We've seen plenty of C8 Corvette Z06 spy photos, not to mention the occasional spy video of the forthcoming Bow Tie supercar. There's been a common thread in each – massive rear tires that are clearly wider than what you get on the standard C8 Corvette Stingray. For the record, stock C8 tires measure 305 millimeters at the back.
Thanks to Corvette Blogger, we now have some insight as to just how much wider the Z06 rubber really is. A person known only as Corvette_Ron_Himself reportedly came upon a fleet of C8 test cars recently in Arizona, and in a moment of bravado, strolled up to the back and snapped a detailed shot of the tire. It's a 345/25-series Michelin mounted on a 21-inch wheel, so it's no wonder these prototypes have such a beefy stance compared to the Stingray. There's an extra three inches of combined tire width back there.
Photo Credit: Corvette_Ron_Himself
345 mm (13.5 inches) is the same width that arrived on the Lamborghini Countach in 1978. At the time it was the widest tire ever fitted to a production car, and today it still ranks among the widest production-car tires of all time. The Ferrari Enzo and LaFerrari boast the same width, as does the record-setting 300-mph SSC Tuatara. One must step up to Bugatti to get wider, namely 355 mm on the Chiron and 365 mm on the Veyron. So yeah, Corvette engineers are apparently very keen to have the Z06 as planted as possible.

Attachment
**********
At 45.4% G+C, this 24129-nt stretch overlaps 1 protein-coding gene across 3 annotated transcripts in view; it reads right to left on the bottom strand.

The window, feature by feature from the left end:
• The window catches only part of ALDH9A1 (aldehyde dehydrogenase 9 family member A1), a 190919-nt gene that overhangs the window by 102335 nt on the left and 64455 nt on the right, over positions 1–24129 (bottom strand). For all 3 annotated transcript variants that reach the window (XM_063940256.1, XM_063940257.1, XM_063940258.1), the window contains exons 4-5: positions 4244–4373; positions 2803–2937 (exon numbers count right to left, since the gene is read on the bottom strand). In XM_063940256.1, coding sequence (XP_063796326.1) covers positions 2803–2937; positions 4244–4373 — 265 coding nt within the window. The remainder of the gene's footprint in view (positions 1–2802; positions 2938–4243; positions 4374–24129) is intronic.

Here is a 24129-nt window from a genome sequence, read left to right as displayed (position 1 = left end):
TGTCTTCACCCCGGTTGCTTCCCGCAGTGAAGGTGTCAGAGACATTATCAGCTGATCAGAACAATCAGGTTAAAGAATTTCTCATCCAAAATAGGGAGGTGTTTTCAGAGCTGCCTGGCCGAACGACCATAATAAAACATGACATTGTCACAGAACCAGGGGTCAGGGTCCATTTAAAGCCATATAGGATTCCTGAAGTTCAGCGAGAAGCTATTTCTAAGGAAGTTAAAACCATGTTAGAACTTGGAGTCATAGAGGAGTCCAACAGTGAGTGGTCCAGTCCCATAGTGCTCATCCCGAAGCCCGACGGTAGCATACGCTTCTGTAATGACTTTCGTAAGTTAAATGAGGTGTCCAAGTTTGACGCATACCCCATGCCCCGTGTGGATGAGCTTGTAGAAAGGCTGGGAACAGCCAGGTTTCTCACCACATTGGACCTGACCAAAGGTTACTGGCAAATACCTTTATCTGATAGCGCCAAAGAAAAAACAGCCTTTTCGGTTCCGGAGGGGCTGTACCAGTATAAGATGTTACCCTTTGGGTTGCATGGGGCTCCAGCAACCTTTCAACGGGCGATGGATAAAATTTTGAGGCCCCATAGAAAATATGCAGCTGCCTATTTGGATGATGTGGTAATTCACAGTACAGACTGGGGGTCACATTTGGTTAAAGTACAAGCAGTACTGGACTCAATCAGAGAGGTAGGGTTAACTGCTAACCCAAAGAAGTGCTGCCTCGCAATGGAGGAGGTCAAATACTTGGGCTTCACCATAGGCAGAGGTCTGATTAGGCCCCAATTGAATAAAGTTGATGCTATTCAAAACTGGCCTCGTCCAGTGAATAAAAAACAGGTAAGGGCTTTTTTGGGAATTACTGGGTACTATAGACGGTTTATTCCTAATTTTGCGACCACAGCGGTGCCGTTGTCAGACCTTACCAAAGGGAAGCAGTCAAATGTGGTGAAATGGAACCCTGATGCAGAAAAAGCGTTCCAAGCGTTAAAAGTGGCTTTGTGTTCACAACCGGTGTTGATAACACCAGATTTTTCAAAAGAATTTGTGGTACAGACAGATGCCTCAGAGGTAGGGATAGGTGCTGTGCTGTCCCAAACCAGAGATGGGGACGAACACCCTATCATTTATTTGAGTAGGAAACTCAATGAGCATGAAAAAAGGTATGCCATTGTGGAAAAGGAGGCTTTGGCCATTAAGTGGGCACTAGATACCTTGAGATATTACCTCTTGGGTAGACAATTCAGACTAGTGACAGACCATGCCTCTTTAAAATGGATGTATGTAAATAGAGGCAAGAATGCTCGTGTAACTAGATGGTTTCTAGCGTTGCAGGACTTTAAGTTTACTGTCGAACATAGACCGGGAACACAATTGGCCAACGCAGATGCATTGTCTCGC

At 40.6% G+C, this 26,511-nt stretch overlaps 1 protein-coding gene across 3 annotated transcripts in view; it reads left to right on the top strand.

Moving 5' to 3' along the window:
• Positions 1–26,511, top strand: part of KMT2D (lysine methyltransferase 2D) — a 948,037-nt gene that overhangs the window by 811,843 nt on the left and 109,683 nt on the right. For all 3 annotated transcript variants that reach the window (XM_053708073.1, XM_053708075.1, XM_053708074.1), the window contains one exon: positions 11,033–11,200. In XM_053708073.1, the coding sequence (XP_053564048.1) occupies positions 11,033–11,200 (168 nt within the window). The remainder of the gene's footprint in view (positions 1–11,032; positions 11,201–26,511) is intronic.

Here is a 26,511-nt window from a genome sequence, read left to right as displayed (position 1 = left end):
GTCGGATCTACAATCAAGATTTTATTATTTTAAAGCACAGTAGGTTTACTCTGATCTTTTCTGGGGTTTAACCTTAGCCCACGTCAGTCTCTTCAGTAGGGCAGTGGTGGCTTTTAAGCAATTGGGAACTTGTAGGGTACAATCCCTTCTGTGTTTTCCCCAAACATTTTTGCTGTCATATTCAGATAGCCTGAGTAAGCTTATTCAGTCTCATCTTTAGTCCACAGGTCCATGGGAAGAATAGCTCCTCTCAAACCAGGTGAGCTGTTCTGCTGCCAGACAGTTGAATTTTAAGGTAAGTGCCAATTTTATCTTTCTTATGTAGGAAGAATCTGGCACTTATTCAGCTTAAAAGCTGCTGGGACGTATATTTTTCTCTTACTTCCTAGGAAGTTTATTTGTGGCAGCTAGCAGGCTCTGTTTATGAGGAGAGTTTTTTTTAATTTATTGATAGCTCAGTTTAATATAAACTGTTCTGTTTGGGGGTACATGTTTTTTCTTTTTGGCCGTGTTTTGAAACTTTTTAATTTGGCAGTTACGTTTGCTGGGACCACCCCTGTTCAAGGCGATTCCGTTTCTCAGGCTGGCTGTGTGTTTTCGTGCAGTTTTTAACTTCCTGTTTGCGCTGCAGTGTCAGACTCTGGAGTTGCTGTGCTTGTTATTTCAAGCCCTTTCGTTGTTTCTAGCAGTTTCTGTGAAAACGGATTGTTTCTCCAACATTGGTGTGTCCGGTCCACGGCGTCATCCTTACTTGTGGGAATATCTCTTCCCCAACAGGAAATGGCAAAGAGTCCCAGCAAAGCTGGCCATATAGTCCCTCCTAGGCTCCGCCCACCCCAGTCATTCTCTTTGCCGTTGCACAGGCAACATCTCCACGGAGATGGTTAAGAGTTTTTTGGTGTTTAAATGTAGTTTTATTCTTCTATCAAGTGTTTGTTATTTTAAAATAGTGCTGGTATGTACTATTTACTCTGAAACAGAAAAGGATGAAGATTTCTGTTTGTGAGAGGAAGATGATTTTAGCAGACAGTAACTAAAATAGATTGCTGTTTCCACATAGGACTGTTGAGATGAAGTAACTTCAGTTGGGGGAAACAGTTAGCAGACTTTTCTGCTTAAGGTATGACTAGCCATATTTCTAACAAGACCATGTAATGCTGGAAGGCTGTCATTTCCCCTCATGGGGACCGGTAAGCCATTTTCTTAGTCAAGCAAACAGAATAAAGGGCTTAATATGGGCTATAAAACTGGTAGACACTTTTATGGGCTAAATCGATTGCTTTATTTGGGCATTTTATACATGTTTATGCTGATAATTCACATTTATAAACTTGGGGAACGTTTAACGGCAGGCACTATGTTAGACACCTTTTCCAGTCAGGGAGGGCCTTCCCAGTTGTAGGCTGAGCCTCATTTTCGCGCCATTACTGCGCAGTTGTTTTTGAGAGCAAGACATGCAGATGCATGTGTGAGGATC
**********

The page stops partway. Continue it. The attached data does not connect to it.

Even with wide tires and rear-biased weight distribution, we suspect the new Z06 will still be traction-challenged. That's because a road-going version of the 5.5-liter DOHC V8 used in the C8.R is expected to arrive under the engine cover. The flat-plane-crankshaft mill will reportedly redline at 9,000 RPM and develop between 600 and 650 horsepower (447 and 485 kilowatts) in the process, but the tire torturing won't stop there. The next ZR1 will reportedly add turbochargers to this engine for 850 hp (634 kW), and of course, we have the Zora hybrid that could top 1,000 hp (746 kW).
We still expect to see the new C8 Z06 debut later this year as a 2022 model.